You want to learn a great deal about experience and training when interviewing individuals to find capable and responsible caregivers because your son or daughter has a childhood disability, is recovering from surgery or illness, or has other significant temporary or intermittent special needs.
Some states maintain a registry of trained caregivers and agencies that employ them. It is important to be aware that in many cases, the training most individuals have received is mainly in how to fill out paperwork and timecards properly.
Also, background checks done by agencies may be limited to applicants 'self-reporting' that they have never been charged with or convicted of criminal activities, child abuse or neglect. It is also important to know the driving record and credit rating of a potential caregiver, since tickets and debt can be clues to alcohol or substance abuse and lack of responsibility. Some caregivers have training in special education classrooms where use of aversive restraints and seclusion was an accepted practice.
Those who report that they have experience caring for a child or teen with a particular diagnosis or medical condition may have exaggerated their contact with and supervision of the individual, especially a family member. It is very different to be responsible for meals, bathroom breaks or diaper changes, safety and health instead of being a companion or playing with a child under someone else's care.
If you are hiring someone who will be alone with your child, it's important that they have basic skills and also will take instructions seriously to prevent accidents as well as to deal with unexpected events. Teenage babysitters are often required to have more training in dealing with emergencies and practical care than some adults who are registered with agencies.
Because we want caregivers interacting with our sons and daughters who build positive emotional attachments to them, it is easier to overlook shortcomings like lack of experience with children in general or an individual who shares a diagnosis, or who lacks practical skills that they assure us they will learn or we assume they will develop.
It is important during the interview to get a feeling for how seriously the applicant takes information about your family's privacy, your child's food and clothing preferences, allergies, routines and discipline. It is important to make your expectations clear so that the caregiver invests the time she spends in your home interacting with your child rather than watching television, chatting on the phone or texting friends, or even doing chores and leaving your child unsupervised, strapped in a high chair or left in a crib.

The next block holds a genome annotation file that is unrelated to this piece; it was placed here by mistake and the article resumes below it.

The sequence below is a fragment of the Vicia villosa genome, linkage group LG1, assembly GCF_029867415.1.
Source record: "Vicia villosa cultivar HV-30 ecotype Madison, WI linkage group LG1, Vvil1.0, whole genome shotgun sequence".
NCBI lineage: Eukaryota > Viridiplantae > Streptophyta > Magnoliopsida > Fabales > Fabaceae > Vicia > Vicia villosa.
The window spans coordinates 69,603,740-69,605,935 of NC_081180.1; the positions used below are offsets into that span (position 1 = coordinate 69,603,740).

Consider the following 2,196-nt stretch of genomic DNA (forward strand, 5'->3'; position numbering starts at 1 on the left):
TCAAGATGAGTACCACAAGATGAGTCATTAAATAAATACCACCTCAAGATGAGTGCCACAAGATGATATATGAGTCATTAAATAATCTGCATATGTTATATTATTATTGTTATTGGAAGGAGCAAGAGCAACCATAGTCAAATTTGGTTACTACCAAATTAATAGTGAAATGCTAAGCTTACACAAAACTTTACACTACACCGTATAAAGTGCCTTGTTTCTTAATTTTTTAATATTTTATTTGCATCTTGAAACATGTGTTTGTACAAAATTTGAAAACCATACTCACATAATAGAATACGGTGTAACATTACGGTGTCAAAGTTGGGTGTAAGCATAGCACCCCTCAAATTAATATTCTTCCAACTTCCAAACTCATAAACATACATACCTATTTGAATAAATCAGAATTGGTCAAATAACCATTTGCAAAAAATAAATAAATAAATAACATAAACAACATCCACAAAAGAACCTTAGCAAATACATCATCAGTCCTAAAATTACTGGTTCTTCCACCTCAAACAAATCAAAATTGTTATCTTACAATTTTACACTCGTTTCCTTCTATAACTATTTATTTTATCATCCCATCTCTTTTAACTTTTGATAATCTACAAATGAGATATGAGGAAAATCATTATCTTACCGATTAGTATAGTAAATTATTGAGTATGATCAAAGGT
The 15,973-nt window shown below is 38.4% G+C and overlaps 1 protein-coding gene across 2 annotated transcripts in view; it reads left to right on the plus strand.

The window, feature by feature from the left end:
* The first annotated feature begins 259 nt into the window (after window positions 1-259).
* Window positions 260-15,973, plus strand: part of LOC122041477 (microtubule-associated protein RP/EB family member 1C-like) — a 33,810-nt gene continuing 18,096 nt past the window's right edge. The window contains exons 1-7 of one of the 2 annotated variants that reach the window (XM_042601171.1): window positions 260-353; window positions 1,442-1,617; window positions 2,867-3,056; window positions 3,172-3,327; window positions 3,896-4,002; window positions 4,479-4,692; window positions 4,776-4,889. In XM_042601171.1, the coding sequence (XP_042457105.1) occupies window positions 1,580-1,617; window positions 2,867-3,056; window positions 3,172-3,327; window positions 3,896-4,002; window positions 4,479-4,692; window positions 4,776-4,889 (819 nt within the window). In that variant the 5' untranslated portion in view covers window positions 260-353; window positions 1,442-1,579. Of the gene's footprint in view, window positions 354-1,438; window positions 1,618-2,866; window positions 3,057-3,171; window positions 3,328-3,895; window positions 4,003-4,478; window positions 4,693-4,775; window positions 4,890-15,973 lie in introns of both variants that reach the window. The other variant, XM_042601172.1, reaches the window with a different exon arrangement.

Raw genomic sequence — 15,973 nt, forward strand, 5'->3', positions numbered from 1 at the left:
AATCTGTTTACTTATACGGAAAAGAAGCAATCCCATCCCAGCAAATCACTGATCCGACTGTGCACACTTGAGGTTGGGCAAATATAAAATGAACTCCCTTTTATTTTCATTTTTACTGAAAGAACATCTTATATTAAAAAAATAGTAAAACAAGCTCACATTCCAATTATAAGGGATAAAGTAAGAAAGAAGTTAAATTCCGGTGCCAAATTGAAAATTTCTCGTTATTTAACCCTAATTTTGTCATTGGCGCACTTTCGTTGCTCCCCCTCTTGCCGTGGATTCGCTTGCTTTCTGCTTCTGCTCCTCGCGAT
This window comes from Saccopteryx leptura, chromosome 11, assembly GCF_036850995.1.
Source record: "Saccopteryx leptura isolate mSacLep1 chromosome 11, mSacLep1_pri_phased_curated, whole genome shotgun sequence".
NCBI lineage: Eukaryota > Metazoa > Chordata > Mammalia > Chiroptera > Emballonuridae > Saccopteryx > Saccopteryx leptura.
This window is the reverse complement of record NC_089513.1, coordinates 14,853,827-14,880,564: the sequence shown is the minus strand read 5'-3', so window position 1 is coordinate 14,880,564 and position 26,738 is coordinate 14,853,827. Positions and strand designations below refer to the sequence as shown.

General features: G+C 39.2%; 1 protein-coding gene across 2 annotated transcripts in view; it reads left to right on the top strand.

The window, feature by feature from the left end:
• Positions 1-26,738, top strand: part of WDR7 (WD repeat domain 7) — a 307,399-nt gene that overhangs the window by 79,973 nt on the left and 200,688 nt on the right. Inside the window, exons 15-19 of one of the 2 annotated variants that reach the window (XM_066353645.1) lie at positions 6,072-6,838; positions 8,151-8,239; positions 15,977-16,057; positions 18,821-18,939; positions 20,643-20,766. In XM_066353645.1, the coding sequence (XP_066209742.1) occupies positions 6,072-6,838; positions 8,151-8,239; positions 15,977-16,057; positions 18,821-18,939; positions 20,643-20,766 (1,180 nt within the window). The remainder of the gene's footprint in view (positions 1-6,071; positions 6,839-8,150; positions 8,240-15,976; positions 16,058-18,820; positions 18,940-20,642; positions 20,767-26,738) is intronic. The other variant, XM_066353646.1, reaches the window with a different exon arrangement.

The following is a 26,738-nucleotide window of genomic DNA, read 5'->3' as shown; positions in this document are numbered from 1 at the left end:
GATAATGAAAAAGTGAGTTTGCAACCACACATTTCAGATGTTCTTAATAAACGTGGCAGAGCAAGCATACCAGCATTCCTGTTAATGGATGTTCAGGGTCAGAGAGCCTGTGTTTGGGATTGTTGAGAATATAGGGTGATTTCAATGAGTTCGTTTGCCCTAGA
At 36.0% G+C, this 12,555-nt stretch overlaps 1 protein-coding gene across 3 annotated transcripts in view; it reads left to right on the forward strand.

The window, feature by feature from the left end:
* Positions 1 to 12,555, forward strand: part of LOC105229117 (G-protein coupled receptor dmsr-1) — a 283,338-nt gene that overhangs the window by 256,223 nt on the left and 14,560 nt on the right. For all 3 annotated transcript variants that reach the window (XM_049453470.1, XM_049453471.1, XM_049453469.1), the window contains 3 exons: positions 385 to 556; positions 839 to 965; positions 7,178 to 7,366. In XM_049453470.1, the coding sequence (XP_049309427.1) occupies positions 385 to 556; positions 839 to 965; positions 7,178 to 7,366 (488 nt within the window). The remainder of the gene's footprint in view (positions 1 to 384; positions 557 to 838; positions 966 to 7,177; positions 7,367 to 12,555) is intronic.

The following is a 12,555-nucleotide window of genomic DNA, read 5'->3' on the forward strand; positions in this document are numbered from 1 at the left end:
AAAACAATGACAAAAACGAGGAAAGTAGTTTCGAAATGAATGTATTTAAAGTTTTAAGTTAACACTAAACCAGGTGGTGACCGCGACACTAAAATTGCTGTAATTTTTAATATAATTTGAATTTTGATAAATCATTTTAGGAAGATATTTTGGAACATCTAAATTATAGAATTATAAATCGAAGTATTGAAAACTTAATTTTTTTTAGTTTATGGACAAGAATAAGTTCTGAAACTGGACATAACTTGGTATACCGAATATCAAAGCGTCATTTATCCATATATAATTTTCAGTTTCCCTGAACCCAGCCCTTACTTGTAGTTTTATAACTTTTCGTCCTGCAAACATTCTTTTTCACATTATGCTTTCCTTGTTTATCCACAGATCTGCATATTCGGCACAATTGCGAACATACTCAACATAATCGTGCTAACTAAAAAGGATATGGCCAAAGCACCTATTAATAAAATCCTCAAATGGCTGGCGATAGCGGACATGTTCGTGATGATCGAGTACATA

Caregivers should not assume that they can strap your child in a carseat to do errands, visit family or friends, or otherwise tend to their own business while being paid to supervise your son or daughter. A caregiver is paid to be responsible for our children; the position is not the entry level opening for family membership or being a best friend for us.
It is important to ask them whether they have been allowed to tend to their own social engagements and housekeeping chores when caring for other people's children or teens, and to decide whether we accept the risks involved or trust that they will respect our expectations. It may have taken months or years in their previous position for the family to trust them in that way, and they may no longer be employed by the previous family because they lost that trust.
It is important that we observe a potential caregiver interacting with our children. Part of the interview process can be a few paid hours being a 'Mother's Helper' caring for the child while we work in the house or meet friends at a park or playground. Observing while a child is being fed, secured in a carseat, engaged in play or supervised by a potential caregiver gives many more clues to their competence, patience, attitude and personality match with our children. During this time, we can model respectful and affectionate interaction with our sons and daughters so that the caregiver does not assume they can engage in sarcasm or teasing, or express exasperation with the child when we are not there.
Some adults act overly sweet and try to win a vulnerable child over during the interview process, but cannot disquise their discomfort or disapproval. In this economy, people are desperate for a paycheck and can't be blamed for applying for jobs for which they are just not qualified or competent. It is important that we treat the applicant with respect during the interview and when they are interacting with our children. Most of the time, it's just a question of whether they are a good match with our family, and sometimes people who would be adequate or even outstanding are just too nervous to make a good impression during an interview.
Establishing an employer/employee relationship at interviews may feel uncomfortable and unnatural because we do want our children to spend their time with warm and affectionate people, but every parent who has had an unfortunate experience with a caregiver regrets not taking a more practical approach to avoid adverse events. Although interviewing can be an exhausting experience, only two or three out of ten applicants you meet may be adequate to care for your son or daughter, and perhaps one in twenty may exceed your expectations.
Browse at your local bookstore, public library or online retailer for books like The Comfort of Home: A Complete Guide for Caregivers, The American Association of Pediatrics' BLAST!: Babysitter Lessons and Safety Training
and The American Red Cross Babysitter's Training Handbook, or DVDs like Care for Kids: The Essential Guide to Preparing Caregivers.
Dear Babysitter, Special Needs is Not All Sweetness and Light
(PS Lower IQ does not mean lack of... er... imagination, either...)
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